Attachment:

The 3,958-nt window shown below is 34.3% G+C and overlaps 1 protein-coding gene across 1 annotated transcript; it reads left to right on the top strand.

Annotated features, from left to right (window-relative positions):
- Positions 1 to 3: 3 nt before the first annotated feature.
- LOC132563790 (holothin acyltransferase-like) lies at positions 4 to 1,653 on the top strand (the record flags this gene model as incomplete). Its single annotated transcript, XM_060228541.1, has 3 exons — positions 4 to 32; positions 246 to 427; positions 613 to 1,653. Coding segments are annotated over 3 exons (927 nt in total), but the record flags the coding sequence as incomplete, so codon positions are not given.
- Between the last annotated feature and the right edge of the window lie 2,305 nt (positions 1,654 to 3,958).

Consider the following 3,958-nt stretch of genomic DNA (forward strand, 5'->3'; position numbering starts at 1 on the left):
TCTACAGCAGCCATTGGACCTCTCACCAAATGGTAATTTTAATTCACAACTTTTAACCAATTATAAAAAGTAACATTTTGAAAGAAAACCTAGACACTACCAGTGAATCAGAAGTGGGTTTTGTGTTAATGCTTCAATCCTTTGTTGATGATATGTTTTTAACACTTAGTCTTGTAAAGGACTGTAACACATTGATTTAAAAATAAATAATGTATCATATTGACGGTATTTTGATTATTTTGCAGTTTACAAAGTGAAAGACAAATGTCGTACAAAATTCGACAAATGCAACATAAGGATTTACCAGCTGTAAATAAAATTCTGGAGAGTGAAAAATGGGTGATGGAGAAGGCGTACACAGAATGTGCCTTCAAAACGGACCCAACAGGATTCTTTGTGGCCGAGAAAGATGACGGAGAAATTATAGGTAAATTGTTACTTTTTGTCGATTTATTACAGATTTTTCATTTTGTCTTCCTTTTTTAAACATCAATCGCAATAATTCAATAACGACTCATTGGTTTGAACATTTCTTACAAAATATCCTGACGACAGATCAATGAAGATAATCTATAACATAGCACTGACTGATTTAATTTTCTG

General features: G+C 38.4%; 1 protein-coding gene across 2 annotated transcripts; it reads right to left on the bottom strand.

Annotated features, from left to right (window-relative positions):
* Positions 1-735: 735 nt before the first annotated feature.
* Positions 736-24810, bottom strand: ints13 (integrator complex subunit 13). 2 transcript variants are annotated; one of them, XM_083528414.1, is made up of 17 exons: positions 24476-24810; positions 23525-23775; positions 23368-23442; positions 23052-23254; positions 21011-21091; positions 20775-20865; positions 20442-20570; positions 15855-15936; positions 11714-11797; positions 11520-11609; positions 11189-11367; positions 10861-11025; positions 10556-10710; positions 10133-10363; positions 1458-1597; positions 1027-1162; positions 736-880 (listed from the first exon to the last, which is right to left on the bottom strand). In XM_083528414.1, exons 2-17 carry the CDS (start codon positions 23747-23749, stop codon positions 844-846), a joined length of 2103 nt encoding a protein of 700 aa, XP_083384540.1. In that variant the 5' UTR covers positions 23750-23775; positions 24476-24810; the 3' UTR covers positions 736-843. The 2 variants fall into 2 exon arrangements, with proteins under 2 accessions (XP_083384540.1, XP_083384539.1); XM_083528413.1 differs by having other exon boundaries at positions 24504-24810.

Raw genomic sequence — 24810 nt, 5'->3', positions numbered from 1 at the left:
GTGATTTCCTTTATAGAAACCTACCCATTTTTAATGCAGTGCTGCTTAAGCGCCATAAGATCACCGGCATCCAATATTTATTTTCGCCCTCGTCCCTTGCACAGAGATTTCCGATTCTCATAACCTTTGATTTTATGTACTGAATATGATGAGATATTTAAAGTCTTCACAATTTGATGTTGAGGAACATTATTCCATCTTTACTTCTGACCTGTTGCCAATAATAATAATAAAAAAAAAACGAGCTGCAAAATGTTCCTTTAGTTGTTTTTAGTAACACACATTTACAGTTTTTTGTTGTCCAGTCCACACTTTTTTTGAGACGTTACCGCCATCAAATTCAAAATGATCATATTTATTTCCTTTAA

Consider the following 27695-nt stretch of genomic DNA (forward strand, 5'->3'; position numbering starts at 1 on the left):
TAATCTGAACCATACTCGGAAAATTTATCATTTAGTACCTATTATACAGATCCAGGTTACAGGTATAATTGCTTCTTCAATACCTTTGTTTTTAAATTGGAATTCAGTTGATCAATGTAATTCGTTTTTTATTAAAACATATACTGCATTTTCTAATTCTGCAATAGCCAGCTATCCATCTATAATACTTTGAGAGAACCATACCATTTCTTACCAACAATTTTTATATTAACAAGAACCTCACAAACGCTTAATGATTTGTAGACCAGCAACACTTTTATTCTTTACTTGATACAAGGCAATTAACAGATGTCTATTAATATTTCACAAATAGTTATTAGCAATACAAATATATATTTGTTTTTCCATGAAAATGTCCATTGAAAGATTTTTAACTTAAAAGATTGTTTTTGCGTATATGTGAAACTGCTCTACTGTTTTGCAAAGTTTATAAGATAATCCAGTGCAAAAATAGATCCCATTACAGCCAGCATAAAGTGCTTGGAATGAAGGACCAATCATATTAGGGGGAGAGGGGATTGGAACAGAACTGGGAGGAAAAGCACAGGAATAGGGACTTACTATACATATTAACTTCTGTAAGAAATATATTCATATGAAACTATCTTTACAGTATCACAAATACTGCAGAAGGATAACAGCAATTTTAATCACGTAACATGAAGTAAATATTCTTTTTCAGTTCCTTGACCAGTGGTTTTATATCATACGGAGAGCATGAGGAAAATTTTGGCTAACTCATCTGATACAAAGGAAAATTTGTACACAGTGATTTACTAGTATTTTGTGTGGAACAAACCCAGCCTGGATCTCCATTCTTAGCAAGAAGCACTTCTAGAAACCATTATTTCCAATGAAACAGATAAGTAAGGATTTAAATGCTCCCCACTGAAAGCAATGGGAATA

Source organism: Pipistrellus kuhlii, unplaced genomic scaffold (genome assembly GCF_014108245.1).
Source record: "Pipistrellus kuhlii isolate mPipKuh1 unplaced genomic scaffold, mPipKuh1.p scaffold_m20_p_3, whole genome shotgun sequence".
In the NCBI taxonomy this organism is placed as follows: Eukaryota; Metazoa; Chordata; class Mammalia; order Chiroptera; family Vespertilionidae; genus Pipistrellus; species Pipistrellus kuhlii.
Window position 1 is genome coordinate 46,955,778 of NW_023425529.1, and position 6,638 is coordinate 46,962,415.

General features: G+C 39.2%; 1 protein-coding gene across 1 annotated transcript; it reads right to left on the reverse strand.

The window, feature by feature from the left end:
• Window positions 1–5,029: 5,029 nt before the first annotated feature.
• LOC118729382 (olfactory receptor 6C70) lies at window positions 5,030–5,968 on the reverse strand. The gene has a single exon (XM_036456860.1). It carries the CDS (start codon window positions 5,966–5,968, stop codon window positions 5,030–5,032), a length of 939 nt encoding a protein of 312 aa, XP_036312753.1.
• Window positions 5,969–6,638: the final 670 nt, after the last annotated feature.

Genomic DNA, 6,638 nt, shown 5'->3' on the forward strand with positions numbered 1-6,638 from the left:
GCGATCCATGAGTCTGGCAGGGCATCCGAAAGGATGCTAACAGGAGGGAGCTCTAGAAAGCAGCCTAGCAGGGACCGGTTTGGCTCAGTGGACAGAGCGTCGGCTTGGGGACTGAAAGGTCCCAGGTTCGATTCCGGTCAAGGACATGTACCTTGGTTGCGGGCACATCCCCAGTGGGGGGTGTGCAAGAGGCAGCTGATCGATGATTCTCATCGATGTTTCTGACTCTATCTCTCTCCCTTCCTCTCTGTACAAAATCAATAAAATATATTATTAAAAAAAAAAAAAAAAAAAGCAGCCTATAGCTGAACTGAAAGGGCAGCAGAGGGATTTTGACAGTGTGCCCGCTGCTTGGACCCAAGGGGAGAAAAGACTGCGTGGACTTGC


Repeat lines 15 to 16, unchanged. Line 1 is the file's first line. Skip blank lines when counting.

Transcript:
TAATCTGAACCATACTCGGAAAATTTATCATTTAGTACCTATTATACAGATCCAGGTTACAGGTATAATTGCTTCTTCAATACCTTTGTTTTTAAATTGGAATTCAGTTGATCAATGTAATTCGTTTTTTATTAAAACATATACTGCATTTTCTAATTCTGCAATAGCCAGCTATCCATCTATAATACTTTGAGAGAACCATACCATTTCTTACCAACAATTTTTATATTAACAAGAACCTCACAAACGCTTAATGATTTGTAGACCAGCAACACTTTTATTCTTTACTTGATACAAGGCAATTAACAGATGTCTATTAATATTTCACAAATAGTTATTAGCAATACAAATATATATTTGTTTTTCCATGAAAATGTCCATTGAAAGATTTTTAACTTAAAAGATTGTTTTTGCGTATATGTGAAACTGCTCTACTGTTTTGCAAAGTTTATAAGATAATCCAGTGCAAAAATAGATCCCATTACAGCCAGCATAAAGTGCTTGGAATGAAGGACCAATCATATTAGGGGGAGAGGGGATTGGAACAGAACTGGGAGGAAAAGCACAGGAATAGGGACTTACTATACATATTAACTTCTGTAAGAAATATATTCATATGAAACTATCTTTACAGTATCACAAATACTGCAGAAGGATAACAGCAATTTTAATCACGTAACATGAAGTAAATATTCTTTTTCAGTTCCTTGACCAGTGGTTTTATATCATACGGAGAGCATGAGGAAAATTTTGGCTAACTCATCTGATACAAAGGAAAATTTGTACACAGTGATTTACTAGTATTTTGTGTGGAACAAACCCAGCCTGGATCTCCATTCTTAGCAAGAAGCACTTCTAGAAACCATTATTTCCAATGAAACAGATAAGTAAGGATTTAAATGCTCCCCACTGAAAGCAATGGGAATA

Source organism: Pipistrellus kuhlii, unplaced genomic scaffold (genome assembly GCF_014108245.1).